Brazilian-born designer, Florence, traveled the world to set up her business amid the green streets and 1960s apartment blocks of Helsinki’s Hermanni. Her globetrotting story comes alive in the colors and objects chosen for her family’s compact three-room apartment.
A welcoming home is one in which objects and features have meaning and a place, and an interior that comes alive with suggestions of life's coincidences and discoveries. In Florence’s family home, every object, every piece of furniture contains a memory. It’s a home bursting with stories.
"It's very important to me that when I look at every corner of my home, I see my life; the things I've done, the places I've visited, memories of my life reflected in the present." says Florence.
Decorating with memories is especially important to me as I'm so far away from home.
This yearning for self-expression led the designer-entrepreneur to create her own self-titled clothing brand and to invite her lived experiences into her home decor.
"I fell in love with fashion and got into the clothing business because dressing is first and foremost about communicating with the world and other people,” she explains. “The same goes for home decoration. Your home tells a lot about you and your personality; what kind of person you are, what you have done in your life and where you come from. Decorating with memories is especially important to me as I'm so far away from home."
Her home transports you from the shores of South America to Africa, and to the wilds of the North. The furniture is also a happy mix of Italian and Danish design, with Finnish design classics and practical basics thrown in for good measure. Artek's table, Kartell's Masters and Normann Copenhagen's Bit chairs, and Hakola's turquoise sofa live in happy coexistence. The interior is a combination of elements that speak to the occupants, that take them to other worlds.
"Even if Ikea furniture provides the framework, the paintings and souvenirs make our home look like us and it has our own personality. Fortunately, my spouse likes the same things I do. There's no interesting drama involved in our decorating," laughs Florence.
In Brazil they say that in the morning you have to look at the sun to wake up. Here in Finland, you don't get the chance to do that very often. So here is my sun.
The home is a perfect homage to the joyous beauty of color. In the spacious living room, small objects and colorful furniture are set against the backdrop of calm, pale walls. However, the couple wanted to spice up the bedroom. Yellow wasn't in Florence's plans when she started looking for the right shade, but soon became a contender.
"I was thinking beige or maybe blue. Yellow hadn't even crossed my mind, but when I saw a bright and vibrant yellow, I was sold. I fell in love at first sight and bought the can straight away," she says.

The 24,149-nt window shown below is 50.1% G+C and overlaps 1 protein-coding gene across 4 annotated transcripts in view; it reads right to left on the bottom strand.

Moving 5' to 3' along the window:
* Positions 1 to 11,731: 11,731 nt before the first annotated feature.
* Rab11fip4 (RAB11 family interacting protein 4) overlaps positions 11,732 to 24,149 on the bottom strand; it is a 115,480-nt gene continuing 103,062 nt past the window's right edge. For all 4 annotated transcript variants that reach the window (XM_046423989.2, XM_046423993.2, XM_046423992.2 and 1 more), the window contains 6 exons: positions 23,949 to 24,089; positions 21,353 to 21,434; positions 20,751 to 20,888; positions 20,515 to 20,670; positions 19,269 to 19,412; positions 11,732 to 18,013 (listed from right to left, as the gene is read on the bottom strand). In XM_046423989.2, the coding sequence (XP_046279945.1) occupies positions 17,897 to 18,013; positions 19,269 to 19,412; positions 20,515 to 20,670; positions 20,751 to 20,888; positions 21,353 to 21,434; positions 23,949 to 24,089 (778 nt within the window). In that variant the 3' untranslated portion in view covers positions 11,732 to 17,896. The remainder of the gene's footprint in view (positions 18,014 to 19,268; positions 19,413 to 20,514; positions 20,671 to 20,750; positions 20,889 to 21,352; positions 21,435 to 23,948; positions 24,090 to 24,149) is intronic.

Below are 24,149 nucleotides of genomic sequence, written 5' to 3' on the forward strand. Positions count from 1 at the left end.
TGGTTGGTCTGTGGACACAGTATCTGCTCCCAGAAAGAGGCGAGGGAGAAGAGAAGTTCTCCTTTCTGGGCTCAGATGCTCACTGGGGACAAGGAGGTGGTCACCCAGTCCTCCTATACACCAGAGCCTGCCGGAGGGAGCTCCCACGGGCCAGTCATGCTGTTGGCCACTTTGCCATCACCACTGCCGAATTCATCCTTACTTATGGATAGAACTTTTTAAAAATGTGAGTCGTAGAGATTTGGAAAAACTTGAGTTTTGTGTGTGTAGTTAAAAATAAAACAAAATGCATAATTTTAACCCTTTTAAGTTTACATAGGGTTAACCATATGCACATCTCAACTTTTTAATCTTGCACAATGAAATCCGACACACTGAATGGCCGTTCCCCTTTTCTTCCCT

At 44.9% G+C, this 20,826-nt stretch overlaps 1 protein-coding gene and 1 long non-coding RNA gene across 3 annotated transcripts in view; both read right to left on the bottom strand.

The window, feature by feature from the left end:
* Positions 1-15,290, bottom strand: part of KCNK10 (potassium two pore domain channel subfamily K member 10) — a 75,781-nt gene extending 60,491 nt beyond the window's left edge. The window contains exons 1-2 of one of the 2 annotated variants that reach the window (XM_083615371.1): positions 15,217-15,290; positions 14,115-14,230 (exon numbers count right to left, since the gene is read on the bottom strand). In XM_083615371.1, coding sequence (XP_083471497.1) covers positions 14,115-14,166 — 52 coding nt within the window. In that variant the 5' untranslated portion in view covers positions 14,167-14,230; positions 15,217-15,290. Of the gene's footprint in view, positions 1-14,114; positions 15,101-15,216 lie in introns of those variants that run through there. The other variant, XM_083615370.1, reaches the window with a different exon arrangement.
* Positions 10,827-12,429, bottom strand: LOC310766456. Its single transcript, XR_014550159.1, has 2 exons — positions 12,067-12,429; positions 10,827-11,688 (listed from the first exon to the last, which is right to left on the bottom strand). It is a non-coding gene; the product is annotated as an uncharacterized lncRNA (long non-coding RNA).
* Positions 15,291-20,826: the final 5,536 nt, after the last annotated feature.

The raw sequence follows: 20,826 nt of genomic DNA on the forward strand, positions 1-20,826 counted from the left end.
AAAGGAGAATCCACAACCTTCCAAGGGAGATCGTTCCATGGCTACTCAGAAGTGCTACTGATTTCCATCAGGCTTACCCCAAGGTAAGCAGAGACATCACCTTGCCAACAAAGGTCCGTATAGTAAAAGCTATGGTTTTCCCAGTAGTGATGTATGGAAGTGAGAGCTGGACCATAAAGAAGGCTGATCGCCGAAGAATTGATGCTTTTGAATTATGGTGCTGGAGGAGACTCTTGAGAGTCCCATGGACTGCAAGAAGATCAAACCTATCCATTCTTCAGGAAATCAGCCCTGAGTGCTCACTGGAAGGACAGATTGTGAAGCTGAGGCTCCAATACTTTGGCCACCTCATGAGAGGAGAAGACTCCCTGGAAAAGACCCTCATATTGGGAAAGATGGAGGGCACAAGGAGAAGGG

Yellow sits perfectly on the main wall of the small bedroom. White, original 60s cabinets and plush white duvets are a fresh pairing with the cheerful shade. A wooden finger-panel bedhead adds a touch of poise to the small room and the color is both bright and calm at the same time, giving the bedroom a pleasant, even natural feel.
"I was a little surprised at how calming the end result was. The yellow doesn't dominate the room and the shade doesn't feel overpowering at all. On the contrary, I'm thirsty for more of it. I immediately wondered if I should paint the ceiling too!" laughs Florence.
Yellow also brings back memories of childhood in her beloved Brazil.
"In Brazil they say that in the morning you have to look at the sun to wake up. Here in Finland, you don't get the chance to do that very often. So here is my sun," she says.
Whenever the longing for a faraway place strikes, she sits with her family on the bright turquoise sofa and travels through the pages of an art book.
For Florence, color is not only about self-expression, it is also about emotional experience. Different colors intuitively evoke different emotions and she loves to visit homes where “lived life” is present. Intertwined with memories, for her, are the feelings associated with the deep blue seas of Brazil or the shade of a wall of a house seen on her travels. At present, it’s deep blue she’s stuck on.
"Years ago, in Morocco, I saw a cobalt blue house in Yves Saint Laurent's Jardin Majorelle garden. I couldn't get that blue out of my mind." Florence’s home is about life on land and sea, her years in Canada and dreams at the pulsing heart of the big city. Whenever the longing for a faraway place strikes, she sits with her family on the bright turquoise sofa and travels through the pages of an art book.
When we leave, it feels like we've been on a longer trip than to a quiet apartment building in the inner-city suburbs. We get as far as the stairs when Florence runs after us into the hallway: "Let me know if you create a cobalt blue shade!"
I was delighted to message Florence last week - perhaps our new shade of bright dark blue will transport her to the seas and memories of Morocco.